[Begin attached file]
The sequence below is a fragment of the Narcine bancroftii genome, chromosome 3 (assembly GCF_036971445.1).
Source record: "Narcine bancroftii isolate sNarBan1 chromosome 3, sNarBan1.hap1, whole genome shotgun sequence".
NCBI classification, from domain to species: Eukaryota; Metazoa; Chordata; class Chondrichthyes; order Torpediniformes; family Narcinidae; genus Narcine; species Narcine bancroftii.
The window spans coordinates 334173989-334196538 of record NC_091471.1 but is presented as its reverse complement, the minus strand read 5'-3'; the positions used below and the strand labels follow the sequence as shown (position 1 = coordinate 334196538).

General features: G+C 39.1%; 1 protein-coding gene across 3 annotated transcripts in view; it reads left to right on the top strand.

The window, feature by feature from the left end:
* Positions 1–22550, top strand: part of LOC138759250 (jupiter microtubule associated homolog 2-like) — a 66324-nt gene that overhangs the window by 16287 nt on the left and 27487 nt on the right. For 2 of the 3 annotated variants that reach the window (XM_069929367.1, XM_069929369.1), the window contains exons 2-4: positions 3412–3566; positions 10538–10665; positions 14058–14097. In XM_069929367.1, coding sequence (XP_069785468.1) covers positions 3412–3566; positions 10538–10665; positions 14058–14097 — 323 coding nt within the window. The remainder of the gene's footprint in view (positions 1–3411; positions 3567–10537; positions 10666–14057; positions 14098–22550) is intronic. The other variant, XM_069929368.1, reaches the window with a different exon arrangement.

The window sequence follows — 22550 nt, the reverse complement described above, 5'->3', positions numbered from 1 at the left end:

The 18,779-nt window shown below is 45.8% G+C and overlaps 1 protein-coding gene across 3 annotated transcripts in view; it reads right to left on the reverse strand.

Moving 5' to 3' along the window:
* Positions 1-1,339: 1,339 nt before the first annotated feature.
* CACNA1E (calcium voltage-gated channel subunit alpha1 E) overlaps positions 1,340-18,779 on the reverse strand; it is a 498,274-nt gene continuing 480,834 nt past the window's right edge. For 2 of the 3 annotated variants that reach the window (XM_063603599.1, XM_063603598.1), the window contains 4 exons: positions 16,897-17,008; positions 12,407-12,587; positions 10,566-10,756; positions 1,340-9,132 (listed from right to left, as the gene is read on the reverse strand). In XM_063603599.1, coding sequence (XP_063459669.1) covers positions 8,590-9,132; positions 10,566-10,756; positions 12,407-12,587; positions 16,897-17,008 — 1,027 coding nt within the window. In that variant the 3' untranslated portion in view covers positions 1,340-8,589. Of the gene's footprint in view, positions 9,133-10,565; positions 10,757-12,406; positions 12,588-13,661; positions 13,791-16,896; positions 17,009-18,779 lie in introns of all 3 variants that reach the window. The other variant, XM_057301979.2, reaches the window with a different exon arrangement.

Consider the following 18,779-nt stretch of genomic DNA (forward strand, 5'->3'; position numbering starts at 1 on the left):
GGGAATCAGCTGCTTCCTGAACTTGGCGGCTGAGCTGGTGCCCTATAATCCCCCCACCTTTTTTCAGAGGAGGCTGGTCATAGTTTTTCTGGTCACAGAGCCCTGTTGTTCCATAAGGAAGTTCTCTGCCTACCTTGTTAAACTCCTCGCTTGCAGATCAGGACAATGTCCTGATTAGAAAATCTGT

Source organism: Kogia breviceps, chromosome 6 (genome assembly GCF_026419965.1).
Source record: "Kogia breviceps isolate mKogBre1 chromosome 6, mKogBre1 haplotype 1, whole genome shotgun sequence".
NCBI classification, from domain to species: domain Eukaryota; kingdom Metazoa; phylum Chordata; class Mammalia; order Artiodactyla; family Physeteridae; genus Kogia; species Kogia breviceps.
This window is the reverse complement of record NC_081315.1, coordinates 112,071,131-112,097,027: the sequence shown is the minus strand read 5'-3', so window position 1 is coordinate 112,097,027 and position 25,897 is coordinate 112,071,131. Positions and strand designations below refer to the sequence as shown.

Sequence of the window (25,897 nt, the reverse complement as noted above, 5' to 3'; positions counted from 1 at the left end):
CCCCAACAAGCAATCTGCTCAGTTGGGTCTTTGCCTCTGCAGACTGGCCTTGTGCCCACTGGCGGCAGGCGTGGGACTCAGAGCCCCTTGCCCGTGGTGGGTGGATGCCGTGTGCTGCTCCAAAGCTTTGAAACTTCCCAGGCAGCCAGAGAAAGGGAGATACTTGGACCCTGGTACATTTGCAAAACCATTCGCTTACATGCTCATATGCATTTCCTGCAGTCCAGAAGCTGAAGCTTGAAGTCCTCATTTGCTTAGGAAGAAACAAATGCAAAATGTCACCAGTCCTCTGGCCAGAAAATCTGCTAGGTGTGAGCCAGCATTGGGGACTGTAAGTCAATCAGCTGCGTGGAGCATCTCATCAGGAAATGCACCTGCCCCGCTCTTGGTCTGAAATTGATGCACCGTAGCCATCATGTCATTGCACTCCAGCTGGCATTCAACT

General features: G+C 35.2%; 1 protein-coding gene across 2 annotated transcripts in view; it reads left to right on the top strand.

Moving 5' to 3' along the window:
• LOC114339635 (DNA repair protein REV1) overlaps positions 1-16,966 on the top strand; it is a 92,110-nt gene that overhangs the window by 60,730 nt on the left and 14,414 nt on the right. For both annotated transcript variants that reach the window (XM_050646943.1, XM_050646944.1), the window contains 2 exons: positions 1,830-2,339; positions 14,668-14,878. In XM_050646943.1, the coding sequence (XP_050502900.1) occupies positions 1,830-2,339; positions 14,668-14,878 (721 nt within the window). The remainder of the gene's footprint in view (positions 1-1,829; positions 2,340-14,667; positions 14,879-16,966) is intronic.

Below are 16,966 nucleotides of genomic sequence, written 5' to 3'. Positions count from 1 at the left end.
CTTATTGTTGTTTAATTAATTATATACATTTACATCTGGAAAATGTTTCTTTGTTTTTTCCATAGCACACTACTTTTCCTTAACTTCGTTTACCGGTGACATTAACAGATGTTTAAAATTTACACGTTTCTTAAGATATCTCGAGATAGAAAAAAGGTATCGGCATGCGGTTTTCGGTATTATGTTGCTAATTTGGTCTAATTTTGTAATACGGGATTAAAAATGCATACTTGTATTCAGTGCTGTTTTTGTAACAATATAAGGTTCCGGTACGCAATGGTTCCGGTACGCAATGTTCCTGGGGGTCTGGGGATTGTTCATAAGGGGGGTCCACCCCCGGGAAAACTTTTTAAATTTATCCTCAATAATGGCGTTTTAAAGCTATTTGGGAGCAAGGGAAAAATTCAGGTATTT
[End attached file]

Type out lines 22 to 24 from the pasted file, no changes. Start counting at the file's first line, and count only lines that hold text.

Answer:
Moving 5' to 3' along the window:
• LOC114339635 (DNA repair protein REV1) overlaps positions 1-16,966 on the top strand; it is a 92,110-nt gene that overhangs the window by 60,730 nt on the left and 14,414 nt on the right. For both annotated transcript variants that reach the window (XM_050646943.1, XM_050646944.1), the window contains 2 exons: positions 1,830-2,339; positions 14,668-14,878. In XM_050646943.1, the coding sequence (XP_050502900.1) occupies positions 1,830-2,339; positions 14,668-14,878 (721 nt within the window). The remainder of the gene's footprint in view (positions 1-1,829; positions 2,340-14,667; positions 14,879-16,966) is intronic.

Below are 16,966 nucleotides of genomic sequence, written 5' to 3'. Positions count from 1 at the left end.